Thursday, February 14, 2019

Education for Seapower: Sound Diagnosis; Unsound Prescription

As the education of naval leaders has been a regular topic here and on Midrats through the years, I’ve been looking forward for the Final Report from the Education for Seapower (E4S) Study.

Here are links for the Study and the MEMO for Distribution from the Under Secretary of the Navy Modly that kicked it off.

It is a beast to digest, but you really only to chew through 65 or so pages.

Unfortunately, after slogging through, I have to say this is a failed opportunity. I got about 5-pages in to the 65 when it dawned on me that we were going to double-down on old, tired, and broken habits to try to move the ball on providing opportunities to grow the intellectual capital of our Navy and Marine Corps. As delivered, I have little confidence this will accomplish that goal.

Back in April 2018, the Under’s kick-off memo said a couple of things that gave me hope;
To shape this more lethal force, we must begin by thinking anew about how those strategies and capabilities are developed in the first place - with our most critical resource - human creativity and talent.

I will consider every viewpoint tendered before making my final recommendations to the Secretary, and the report will be made widely available to all.
This is good, true, and commendable.

However, there were also indications that this might be doomed from the start.
With this mandate firmly in mind, I am forming an independent subject matter expert team to conduct a comprehensive study of learning throughout the Department of the Navy. The Department of the Navy (DON) Education for Seapower (E4S) study team will seek input from experts and proven national-level leaders from government, academia, and private industry. They will use this information to develop a series of observations and recommendations for knowledge-based continuous learning throughout the naval services. In order to be effective, the results of this study must be just as consequential and pervasive as the challenges to our national security, as expressed in the 2018 National Defense Strategy.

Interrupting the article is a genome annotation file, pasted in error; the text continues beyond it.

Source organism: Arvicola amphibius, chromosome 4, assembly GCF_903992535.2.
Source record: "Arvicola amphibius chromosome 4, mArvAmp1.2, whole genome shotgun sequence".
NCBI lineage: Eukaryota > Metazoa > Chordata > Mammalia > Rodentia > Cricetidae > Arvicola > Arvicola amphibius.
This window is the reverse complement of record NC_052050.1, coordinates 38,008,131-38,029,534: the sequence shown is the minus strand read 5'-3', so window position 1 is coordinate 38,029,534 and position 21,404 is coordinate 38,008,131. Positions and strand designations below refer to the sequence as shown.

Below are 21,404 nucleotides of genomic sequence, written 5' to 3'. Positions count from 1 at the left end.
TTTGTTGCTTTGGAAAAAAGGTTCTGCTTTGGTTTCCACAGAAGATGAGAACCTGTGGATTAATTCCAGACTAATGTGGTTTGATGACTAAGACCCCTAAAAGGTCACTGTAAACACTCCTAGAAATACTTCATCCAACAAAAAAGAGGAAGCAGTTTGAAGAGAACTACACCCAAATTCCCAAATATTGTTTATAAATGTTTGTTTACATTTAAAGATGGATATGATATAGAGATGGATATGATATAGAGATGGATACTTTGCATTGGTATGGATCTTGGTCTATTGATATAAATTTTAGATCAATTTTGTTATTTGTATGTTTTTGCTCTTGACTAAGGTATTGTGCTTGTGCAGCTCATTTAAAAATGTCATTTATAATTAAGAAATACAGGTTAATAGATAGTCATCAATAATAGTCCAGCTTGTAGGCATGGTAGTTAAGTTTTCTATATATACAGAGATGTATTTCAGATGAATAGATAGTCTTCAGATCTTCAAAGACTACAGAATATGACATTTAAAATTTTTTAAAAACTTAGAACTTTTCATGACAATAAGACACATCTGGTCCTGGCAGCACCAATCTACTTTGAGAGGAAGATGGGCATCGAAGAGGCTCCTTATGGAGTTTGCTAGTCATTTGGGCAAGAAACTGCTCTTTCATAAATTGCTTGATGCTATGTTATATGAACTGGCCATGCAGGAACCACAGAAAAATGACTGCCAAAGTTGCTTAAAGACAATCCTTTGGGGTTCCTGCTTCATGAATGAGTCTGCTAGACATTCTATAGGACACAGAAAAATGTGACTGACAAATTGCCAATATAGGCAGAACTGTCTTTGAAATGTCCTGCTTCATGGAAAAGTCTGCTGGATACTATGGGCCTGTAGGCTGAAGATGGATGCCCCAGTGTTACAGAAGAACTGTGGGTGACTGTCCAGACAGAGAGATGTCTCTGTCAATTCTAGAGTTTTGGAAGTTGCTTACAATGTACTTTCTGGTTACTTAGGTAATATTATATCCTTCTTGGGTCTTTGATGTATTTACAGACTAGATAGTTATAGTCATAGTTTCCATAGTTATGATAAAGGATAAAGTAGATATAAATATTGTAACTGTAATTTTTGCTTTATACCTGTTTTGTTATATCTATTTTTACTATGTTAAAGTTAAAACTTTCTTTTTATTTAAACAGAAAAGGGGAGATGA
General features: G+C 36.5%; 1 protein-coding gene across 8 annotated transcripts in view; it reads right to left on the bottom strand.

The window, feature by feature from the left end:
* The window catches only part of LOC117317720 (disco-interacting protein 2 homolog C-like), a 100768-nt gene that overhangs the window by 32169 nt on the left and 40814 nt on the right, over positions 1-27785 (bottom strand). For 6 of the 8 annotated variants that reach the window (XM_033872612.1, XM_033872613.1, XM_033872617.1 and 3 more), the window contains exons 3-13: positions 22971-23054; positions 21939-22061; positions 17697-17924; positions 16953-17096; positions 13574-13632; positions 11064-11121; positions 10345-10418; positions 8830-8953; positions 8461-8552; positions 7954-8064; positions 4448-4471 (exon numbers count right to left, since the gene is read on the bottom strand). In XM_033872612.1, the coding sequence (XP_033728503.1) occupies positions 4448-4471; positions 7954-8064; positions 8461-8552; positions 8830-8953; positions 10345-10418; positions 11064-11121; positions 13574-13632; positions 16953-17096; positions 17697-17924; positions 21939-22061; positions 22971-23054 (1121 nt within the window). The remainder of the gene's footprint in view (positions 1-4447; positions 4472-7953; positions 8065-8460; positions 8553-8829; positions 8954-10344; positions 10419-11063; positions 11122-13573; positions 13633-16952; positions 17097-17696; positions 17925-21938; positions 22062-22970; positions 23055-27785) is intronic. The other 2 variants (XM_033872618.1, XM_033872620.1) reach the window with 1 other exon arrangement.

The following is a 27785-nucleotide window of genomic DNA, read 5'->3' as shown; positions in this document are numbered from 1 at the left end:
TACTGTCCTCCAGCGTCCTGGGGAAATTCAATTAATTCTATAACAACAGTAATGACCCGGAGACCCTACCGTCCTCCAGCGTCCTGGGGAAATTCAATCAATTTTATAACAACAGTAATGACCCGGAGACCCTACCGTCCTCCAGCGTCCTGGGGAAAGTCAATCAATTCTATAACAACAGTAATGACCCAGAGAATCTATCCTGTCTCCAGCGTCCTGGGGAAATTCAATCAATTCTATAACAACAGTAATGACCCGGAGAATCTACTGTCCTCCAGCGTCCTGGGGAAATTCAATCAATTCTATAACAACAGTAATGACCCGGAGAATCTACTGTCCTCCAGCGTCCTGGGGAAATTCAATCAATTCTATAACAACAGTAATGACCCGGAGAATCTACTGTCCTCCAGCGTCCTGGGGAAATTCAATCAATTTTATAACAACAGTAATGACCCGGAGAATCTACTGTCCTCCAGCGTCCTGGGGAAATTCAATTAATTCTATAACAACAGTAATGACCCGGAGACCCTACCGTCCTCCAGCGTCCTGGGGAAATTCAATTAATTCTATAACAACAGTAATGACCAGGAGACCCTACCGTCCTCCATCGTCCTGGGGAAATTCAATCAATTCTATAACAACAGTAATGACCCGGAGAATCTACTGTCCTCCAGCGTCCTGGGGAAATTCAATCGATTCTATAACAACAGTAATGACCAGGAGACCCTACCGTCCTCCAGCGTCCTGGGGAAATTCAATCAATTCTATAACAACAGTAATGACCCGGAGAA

I don’t have to tell you the history of anything in DC that is sold as “comprehensive” and “pervasive.” As it their nature, regardless of their individual talents and accomplishments, if your study is populated by those seeped in DC culture, you will get something excessively bureaucratic, birthing ersatz self-justifying empires that quickly diverge from their stated charter towards self-preservation and job security.

Yes, I am fully aware of my biases, but I came in to this with hope and an open mind. The lost opportunity to leverage the intellect we have in house has been a frustration of mine for 30 years. Too much effort was spread too thin over a preconceived structure.

First let me start with what is very good in the report.

In a way, this is the tale of two reports and it becomes clear in the above referenced first 5-pages. I’ll get back to the “Scope of the Study and Approach” plus the “Executive Summary” portions next – as they are on the naughty-list – but let go to the Introduction.

This is just solid stuff, very clearly identifying some of the challenges.